Natural gas storage has largely recovered from the inventory depletions that followed last year's polar vortex winter despite the recent burst of cold weather in the US and related drawdown in gas inventories [-17 billion cubic feet (BCF)], according to Fitch Ratings. Following last year's event, total gas inventories dipped below 850 BCF at the end of March 2013, far below their five-year average of approximately 1.8 trillion cubic feet. Strong supply growth since that time has allowed for rapid rebuilding of inventory.
Fitch expects natural gas prices to remain subdued over the next several years, excluding short-term volatility from weather-related demand. Several factors are likely to drive this trend in North America, including: large amounts of associated gas coming from liquid shale plays; continued improvements in well designs and completion technology, which should help lower the marginal cost of supply; and the fact that many onshore producers can earn a full return on their cost of capital at historically lower prices.
US gas prices could be indirectly pushed higher by the recent drop in oil prices. Reduced oil-directed drilling in North American shale linked to the recent $30/barrel drop in crude prices might eventually lead to a drop in associated gas supplies. Associated gas, which is produced as a byproduct of drilling for oil, continues to provide a significant part of North America's gas supply, as many E&P companies' drilling decisions continue to be dominated by oil economics in shale plays. The recent drop in Baker Hughes North American oil rig count (declining a total of about 35 rigs, or about 2% since early October) suggests lower pricing has begun to impact capex budgets committed to looking for oil. A longer, more prolonged slump in oil prices might accelerate this trend and lead to further reductions in associated gas supplies, and therefore, greater support for natural gas prices.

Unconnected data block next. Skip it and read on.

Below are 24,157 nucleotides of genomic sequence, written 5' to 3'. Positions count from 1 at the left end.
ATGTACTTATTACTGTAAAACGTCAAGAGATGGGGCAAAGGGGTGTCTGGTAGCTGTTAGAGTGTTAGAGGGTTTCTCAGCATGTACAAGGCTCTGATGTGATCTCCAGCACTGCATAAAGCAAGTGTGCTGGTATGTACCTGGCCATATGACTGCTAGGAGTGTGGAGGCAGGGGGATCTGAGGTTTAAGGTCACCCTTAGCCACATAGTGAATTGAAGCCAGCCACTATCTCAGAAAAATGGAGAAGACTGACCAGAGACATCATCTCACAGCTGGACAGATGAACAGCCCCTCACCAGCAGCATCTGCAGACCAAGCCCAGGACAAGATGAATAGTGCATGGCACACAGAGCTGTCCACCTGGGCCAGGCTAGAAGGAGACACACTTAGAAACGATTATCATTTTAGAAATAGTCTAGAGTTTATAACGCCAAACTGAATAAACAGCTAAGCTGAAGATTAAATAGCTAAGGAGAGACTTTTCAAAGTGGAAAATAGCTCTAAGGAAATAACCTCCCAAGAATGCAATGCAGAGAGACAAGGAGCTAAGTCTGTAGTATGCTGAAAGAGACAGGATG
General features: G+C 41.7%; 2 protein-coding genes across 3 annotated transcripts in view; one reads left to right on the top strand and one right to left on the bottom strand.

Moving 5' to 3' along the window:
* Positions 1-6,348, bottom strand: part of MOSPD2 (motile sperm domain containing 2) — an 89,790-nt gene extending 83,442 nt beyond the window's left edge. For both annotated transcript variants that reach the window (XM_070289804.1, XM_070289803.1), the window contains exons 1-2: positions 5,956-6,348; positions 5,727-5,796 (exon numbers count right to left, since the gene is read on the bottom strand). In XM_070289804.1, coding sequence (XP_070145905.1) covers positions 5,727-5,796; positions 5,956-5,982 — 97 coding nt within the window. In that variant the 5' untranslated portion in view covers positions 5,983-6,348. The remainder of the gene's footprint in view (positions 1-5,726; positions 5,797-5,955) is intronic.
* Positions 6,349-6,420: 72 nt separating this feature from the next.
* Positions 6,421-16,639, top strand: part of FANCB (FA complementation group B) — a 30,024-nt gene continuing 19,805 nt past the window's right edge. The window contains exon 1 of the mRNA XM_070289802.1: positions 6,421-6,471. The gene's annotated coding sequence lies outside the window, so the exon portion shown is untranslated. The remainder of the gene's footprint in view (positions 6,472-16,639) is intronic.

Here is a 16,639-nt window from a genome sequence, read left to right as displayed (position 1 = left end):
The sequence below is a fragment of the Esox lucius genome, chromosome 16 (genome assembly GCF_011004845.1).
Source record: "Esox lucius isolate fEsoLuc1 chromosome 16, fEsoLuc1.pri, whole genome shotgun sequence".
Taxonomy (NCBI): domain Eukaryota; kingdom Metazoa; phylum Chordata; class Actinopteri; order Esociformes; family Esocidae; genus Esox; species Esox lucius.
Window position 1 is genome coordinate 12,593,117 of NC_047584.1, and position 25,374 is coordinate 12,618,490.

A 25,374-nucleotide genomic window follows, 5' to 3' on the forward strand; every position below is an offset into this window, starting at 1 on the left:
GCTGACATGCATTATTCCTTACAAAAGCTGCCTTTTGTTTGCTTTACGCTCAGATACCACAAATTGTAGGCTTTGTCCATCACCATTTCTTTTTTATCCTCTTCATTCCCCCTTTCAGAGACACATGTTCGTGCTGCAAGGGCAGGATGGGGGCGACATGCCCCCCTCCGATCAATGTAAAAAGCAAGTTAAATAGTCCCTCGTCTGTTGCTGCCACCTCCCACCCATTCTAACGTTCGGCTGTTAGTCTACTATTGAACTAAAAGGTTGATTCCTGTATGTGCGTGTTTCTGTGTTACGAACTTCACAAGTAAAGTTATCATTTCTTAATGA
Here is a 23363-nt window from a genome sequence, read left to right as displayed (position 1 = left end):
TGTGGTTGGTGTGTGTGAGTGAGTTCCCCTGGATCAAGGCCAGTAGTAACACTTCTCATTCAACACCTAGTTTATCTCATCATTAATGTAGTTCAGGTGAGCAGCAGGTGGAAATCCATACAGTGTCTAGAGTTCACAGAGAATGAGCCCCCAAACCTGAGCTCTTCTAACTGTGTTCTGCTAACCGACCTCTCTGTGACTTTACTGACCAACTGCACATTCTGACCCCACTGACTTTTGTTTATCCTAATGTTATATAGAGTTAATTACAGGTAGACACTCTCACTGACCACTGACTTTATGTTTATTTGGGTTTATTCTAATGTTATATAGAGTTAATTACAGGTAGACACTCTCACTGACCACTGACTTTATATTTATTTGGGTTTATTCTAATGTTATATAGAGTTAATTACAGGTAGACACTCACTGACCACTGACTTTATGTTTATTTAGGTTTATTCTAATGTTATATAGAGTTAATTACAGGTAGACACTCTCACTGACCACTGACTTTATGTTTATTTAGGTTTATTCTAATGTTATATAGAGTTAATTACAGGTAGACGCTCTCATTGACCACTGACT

Since April, gas storage net injections have averaged 84 BCF per week, according to US Energy Information Administration (EIA) statistics, well above the long-term average of 65 BCF per week. According to the latest EIA natural gas storage data, total gas inventories as of Nov. 14 stood at approximately 3.6 TCF. This is around 200 Bcf (or approximately 6%) below the five-year average and is a sizable improvement from earlier deficits of nearly 1 BCF.
Spot and forward prices reflect a well-supplied market. Current spot natural gas prices are approximately $4.40/thousand cubic feet (mcf), versus prices above $6/mcf this past winter. The longer end of the forward curve continues to reflect expectations of ample supply from low-cost shale plays, with 2018 Henry Hub natural gas priced at approximately $4.20/mcf. This is consistent with Fitch's long-term natural gas price deck of $4.50/mcf as contained in our energy outlook.